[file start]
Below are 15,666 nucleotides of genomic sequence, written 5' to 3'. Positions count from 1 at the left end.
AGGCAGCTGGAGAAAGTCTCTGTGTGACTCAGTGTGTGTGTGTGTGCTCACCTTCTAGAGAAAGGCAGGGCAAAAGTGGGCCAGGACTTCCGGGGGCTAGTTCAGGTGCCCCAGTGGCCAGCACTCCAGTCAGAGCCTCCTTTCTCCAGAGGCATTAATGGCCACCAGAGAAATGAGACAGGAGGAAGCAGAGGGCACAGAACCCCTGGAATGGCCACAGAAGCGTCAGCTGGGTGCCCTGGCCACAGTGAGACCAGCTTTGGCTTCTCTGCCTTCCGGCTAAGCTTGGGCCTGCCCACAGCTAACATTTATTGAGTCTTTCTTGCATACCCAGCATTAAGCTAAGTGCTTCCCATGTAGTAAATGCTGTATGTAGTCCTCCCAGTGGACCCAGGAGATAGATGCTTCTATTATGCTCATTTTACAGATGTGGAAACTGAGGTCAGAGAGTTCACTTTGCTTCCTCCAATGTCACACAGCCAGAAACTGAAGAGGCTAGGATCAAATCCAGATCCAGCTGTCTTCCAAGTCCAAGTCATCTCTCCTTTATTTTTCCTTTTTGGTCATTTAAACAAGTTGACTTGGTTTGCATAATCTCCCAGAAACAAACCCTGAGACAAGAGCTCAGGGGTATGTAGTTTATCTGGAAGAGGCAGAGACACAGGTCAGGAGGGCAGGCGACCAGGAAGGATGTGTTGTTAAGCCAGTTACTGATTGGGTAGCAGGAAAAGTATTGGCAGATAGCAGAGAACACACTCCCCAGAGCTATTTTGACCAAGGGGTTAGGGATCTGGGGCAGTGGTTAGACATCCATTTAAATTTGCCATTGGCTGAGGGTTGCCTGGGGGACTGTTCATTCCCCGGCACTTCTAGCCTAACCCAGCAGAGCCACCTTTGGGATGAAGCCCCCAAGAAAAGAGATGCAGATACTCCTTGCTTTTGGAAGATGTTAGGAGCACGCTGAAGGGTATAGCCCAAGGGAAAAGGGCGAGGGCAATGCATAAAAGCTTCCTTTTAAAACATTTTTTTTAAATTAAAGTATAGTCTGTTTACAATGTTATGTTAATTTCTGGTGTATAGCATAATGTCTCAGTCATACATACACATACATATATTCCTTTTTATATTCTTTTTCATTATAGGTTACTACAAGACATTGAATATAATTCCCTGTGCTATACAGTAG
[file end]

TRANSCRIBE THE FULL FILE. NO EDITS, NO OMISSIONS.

Below are 15,666 nucleotides of genomic sequence, written 5' to 3'. Positions count from 1 at the left end.
AGGCAGCTGGAGAAAGTCTCTGTGTGACTCAGTGTGTGTGTGTGTGCTCACCTTCTAGAGAAAGGCAGGGCAAAAGTGGGCCAGGACTTCCGGGGGCTAGTTCAGGTGCCCCAGTGGCCAGCACTCCAGTCAGAGCCTCCTTTCTCCAGAGGCATTAATGGCCACCAGAGAAATGAGACAGGAGGAAGCAGAGGGCACAGAACCCCTGGAATGGCCACAGAAGCGTCAGCTGGGTGCCCTGGCCACAGTGAGACCAGCTTTGGCTTCTCTGCCTTCCGGCTAAGCTTGGGCCTGCCCACAGCTAACATTTATTGAGTCTTTCTTGCATACCCAGCATTAAGCTAAGTGCTTCCCATGTAGTAAATGCTGTATGTAGTCCTCCCAGTGGACCCAGGAGATAGATGCTTCTATTATGCTCATTTTACAGATGTGGAAACTGAGGTCAGAGAGTTCACTTTGCTTCCTCCAATGTCACACAGCCAGAAACTGAAGAGGCTAGGATCAAATCCAGATCCAGCTGTCTTCCAAGTCCAAGTCATCTCTCCTTTATTTTTCCTTTTTGGTCATTTAAACAAGTTGACTTGGTTTGCATAATCTCCCAGAAACAAACCCTGAGACAAGAGCTCAGGGGTATGTAGTTTATCTGGAAGAGGCAGAGACACAGGTCAGGAGGGCAGGCGACCAGGAAGGATGTGTTGTTAAGCCAGTTACTGATTGGGTAGCAGGAAAAGTATTGGCAGATAGCAGAGAACACACTCCCCAGAGCTATTTTGACCAAGGGGTTAGGGATCTGGGGCAGTGGTTAGACATCCATTTAAATTTGCCATTGGCTGAGGGTTGCCTGGGGGACTGTTCATTCCCCGGCACTTCTAGCCTAACCCAGCAGAGCCACCTTTGGGATGAAGCCCCCAAGAAAAGAGATGCAGATACTCCTTGCTTTTGGAAGATGTTAGGAGCACGCTGAAGGGTATAGCCCAAGGGAAAAGGGCGAGGGCAATGCATAAAAGCTTCCTTTTAAAACATTTTTTTTAAATTAAAGTATAGTCTGTTTACAATGTTATGTTAATTTCTGGTGTATAGCATAATGTCTCAGTCATACATACACATACATATATTCCTTTTTATATTCTTTTTCATTATAGGTTACTACAAGACATTGAATATAATTCCCTGTGCTATACAGTAG